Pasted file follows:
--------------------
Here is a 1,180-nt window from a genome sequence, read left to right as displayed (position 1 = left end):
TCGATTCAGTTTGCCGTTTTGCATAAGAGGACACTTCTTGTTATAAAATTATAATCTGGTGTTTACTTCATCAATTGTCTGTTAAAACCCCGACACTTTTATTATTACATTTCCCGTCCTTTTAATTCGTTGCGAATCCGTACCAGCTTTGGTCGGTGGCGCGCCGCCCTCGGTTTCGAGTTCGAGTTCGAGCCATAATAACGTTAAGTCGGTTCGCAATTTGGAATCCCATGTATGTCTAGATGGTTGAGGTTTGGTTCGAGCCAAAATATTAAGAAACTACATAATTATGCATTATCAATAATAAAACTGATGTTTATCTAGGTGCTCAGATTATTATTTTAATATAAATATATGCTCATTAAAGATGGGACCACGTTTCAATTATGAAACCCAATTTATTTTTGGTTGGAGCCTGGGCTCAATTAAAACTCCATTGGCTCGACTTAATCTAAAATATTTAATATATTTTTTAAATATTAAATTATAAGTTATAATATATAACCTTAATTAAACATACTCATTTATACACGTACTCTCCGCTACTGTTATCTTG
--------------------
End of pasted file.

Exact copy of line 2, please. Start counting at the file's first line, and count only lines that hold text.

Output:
TCGATTCAGTTTGCCGTTTTGCATAAGAGGACACTTCTTGTTATAAAATTATAATCTGGTGTTTACTTCATCAATTGTCTGTTAAAACCCCGACACTTTTATTATTACATTTCCCGTCCTTTTAATTCGTTGCGAATCCGTACCAGCTTTGGTCGGTGGCGCGCCGCCCTCGGTTTCGAGTTCGAGTTCGAGCCATAATAACGTTAAGTCGGTTCGCAATTTGGAATCCCATGTATGTCTAGATGGTTGAGGTTTGGTTCGAGCCAAAATATTAAGAAACTACATAATTATGCATTATCAATAATAAAACTGATGTTTATCTAGGTGCTCAGATTATTATTTTAATATAAATATATGCTCATTAAAGATGGGACCACGTTTCAATTATGAAACCCAATTTATTTTTGGTTGGAGCCTGGGCTCAATTAAAACTCCATTGGCTCGACTTAATCTAAAATATTTAATATATTTTTTAAATATTAAATTATAAGTTATAATATATAACCTTAATTAAACATACTCATTTATACACGTACTCTCCGCTACTGTTATCTTG